blogger: Cynthia Ruchti
Can you trust your agent? Coming alongside a client often puts an agent in the position of saying, “Don’t do that.” Kindly, of course. Or firmly. Depends. Much like the difference between a mother who urges her child not to put a tutu on the cat versus urging her child not to stick a screwdriver in the light socket.
At times, it may be hard to understand why a literary agent would advise her client against writing a book. Trust your agent.
WRITER: But I love this story. It’s, like, Les Miserables, but not. It’s funny. Really. And it’s told from the perspective of the loaf of bread. Clever, huh?
AGENT: We’ve had this discussion in the past. You primarily write about health and fitness.
WRITER: What if I made the loaf of bread gluten-free?
AGENT: Yeah, no.
WRITER: But, I’m passionate about this story. It keeps me awake at night.
AGENT: Me, too. But not in the way you’d think.
Why might an agent advise against something the writer is passionate about?
It’s the wrong book to launch the writer’s career.
Although some authors aren’t easily distracted (I met one once), most authors have a variety of interests and enjoy the idea of experimenting with topics that are off-genre for them. But agents cringe when they receive a proposal that lists the prospective client’s this-shows-my-range-of-writing-skill projects as:
- A memoir about my years as a member of the Secret Service
- A children’s book of prayers
- A dystopian YA book that is not only post-apocalyptic, but is based on the premise that the dark side of the moon is an optical illusion
- Four volumes of free-verse poetry on the merits of decaf (kind of a niche audience)
- A comprehensive concordance cross-referencing biblical texts with pop songs from the 60s and 70s
- And a novel set in a nursing home. With a serial killer who’s really a sweet old lady, misunderstood.
(Surprisingly, none of the projects have been picked up by a traditional publisher yet, so the agent should move fast if she wants to get in on that. Not to muddy the waters, but as I’m writing this blog post, the internet is talking about a newly released book of vintage wallpaper. Just goes to show…)
An agent may ask, “Who are you as an author? What do you want to be known for? And which project is the best one to launch your career?” The answer is likely that all important intersection of writer passion, reader need, and publisher interest. If the book of children’s prayers is the strongest project, and ultimately that’s where the author’s skill is showcased, long-term interest lies, platform is healthiest, and reader need clear, the other projects may have to wait for their turn in the sun…or the garbage disposal. Trust your agent.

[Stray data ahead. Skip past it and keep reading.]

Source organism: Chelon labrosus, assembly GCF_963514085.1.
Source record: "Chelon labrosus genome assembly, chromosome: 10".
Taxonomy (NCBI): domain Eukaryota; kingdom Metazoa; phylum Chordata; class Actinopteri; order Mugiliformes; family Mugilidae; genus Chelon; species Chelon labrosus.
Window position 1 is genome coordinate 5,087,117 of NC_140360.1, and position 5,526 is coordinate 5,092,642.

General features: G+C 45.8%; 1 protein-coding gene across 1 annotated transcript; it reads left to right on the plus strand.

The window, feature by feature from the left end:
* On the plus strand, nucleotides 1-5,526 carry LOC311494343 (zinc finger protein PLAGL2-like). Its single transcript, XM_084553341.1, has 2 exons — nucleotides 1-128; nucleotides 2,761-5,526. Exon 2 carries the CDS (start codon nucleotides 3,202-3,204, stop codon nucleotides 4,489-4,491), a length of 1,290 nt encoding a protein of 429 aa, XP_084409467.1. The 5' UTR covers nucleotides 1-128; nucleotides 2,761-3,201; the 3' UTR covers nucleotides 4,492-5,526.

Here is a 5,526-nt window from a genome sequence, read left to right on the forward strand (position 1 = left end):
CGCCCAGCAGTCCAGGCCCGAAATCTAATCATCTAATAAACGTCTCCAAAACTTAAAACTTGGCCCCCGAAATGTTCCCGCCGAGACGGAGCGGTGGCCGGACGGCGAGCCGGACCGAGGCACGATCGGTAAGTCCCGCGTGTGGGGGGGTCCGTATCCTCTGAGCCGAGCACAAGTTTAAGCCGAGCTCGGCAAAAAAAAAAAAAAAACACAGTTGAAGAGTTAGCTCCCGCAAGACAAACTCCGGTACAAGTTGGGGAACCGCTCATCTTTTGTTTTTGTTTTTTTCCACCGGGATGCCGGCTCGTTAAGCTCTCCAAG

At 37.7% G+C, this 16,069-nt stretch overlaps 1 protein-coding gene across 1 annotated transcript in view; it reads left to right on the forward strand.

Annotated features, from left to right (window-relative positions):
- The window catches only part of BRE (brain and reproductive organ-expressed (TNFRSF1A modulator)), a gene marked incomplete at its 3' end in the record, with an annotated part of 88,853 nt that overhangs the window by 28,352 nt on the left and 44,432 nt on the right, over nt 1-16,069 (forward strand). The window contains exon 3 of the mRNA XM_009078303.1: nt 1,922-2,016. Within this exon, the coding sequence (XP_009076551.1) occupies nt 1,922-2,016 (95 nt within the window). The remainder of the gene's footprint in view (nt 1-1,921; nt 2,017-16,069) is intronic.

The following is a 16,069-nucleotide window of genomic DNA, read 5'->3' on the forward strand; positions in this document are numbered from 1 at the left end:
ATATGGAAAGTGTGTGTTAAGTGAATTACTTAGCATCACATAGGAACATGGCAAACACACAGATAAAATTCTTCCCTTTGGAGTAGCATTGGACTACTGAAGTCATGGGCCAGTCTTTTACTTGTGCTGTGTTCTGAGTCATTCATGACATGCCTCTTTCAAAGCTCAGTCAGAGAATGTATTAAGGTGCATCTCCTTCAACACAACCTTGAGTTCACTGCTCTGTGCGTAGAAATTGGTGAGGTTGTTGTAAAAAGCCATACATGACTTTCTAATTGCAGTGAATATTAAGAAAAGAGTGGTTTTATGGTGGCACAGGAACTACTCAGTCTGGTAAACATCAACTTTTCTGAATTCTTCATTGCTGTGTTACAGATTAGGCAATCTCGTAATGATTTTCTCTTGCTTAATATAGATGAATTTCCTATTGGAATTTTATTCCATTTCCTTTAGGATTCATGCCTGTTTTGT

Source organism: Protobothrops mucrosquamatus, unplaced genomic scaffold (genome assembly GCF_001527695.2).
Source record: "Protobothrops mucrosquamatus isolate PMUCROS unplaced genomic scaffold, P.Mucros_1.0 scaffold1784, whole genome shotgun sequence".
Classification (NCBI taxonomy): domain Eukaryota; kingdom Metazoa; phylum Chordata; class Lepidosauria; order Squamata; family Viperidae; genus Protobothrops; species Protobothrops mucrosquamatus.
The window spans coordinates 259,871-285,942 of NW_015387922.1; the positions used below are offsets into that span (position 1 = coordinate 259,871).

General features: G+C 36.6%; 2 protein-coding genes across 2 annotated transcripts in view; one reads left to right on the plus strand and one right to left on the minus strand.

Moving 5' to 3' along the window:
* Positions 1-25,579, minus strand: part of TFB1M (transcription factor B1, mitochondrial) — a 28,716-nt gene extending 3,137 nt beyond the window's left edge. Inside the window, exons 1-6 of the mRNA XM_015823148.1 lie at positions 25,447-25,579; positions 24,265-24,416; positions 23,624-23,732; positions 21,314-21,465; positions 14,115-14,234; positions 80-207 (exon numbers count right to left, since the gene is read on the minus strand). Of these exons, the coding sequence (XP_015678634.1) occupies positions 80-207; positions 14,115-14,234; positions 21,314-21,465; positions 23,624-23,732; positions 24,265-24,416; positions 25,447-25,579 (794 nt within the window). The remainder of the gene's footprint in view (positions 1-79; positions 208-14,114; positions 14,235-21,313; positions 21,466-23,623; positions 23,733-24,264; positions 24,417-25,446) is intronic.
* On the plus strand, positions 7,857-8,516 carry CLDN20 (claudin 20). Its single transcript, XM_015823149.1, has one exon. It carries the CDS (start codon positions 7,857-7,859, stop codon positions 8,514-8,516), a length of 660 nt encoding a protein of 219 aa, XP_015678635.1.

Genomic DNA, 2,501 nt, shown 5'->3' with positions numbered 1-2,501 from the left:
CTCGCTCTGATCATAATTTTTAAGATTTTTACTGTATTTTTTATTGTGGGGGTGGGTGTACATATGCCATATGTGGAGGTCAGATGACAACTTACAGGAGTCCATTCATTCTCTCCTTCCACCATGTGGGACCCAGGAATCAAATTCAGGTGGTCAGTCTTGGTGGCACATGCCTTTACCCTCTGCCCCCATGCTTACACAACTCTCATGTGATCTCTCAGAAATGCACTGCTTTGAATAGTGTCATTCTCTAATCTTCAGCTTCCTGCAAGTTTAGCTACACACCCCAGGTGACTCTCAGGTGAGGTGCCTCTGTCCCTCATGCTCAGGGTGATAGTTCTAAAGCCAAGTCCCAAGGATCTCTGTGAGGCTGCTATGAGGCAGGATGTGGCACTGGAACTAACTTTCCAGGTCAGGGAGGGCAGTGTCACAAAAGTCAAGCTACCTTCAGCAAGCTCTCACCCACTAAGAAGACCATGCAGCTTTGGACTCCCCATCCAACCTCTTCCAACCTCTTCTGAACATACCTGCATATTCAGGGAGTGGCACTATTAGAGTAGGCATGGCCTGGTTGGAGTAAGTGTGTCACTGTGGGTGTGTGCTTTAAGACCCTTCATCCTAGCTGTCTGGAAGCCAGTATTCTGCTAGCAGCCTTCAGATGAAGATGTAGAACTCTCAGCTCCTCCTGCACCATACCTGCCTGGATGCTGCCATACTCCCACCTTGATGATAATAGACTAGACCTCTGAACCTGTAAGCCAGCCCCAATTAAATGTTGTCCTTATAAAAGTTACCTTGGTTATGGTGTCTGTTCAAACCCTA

The timing isn’t ideal.
An agent may advise a client to hold off on a well-done manuscript until the writer’s platform catches up, eliminating hurdles to a publisher’s “Yes!” This is especially true with nonfiction clients, where the publisher is watching for evidence that the message of which the book is an expression already resonates with potential readers.
Timing can be an issue for a great book idea that has missed its window of opportunity. Ties to a significant historical anniversary or commemoration next month is reason enough to wait to submit a book proposal that can’t get into print through traditional publishing in time to take advantage of prime marketing and publicity opportunities. You missed the quasquicentennial (125th) commemoration of the volcanic explosion of Krakatoa? Missed it by eleven years, actually? Hang in there. The sesquicentennial is coming up in 2033. Plenty of time to polish that proposal.
A timing issue may be due to information the author doesn’t know. The best editor match for that project is currently on maternity leave. The publishing house is undergoing editorial changes. Path-altering announcements are pending.
If you’ve chosen well in partnering with a literary agent, you can trust your agent!
It’s been done…repeatedly.
Agents have insights not only to what’s been recently published, what’s about to be published, what’s been tried and failed, but also to the plethora of similar proposals in a similar vein. Fresh is not a word reserved for fruit and vegetables. If a topic has been done before, a fresh take/angle/approach is the only saving grace for that hard-to-sell project. Trust your agent when she tells you that.
The book is too far off-brand for the author.
Even bestselling authors feel the fallout of trying to write outside of their well-established brand–what readers expect from them. Yes, your mind is conjuring exceptions to that statement, but exceptions are…exceptional.
A wise agent assists an author in establishing a path toward fulfilling meaningful reader expectations. The agent evaluates how the next project and the next will either satisfy and grow that audience, or threaten to distance readers from the author’s work.
All of the above is to encourage writers to trust the instincts of their agents in choosing which projects to pitch and which to set aside, at least for a time. “Mama always has her reasons” applies to agents, too. If you are partnered with a trustworthy agent, you can, well, trust your agent.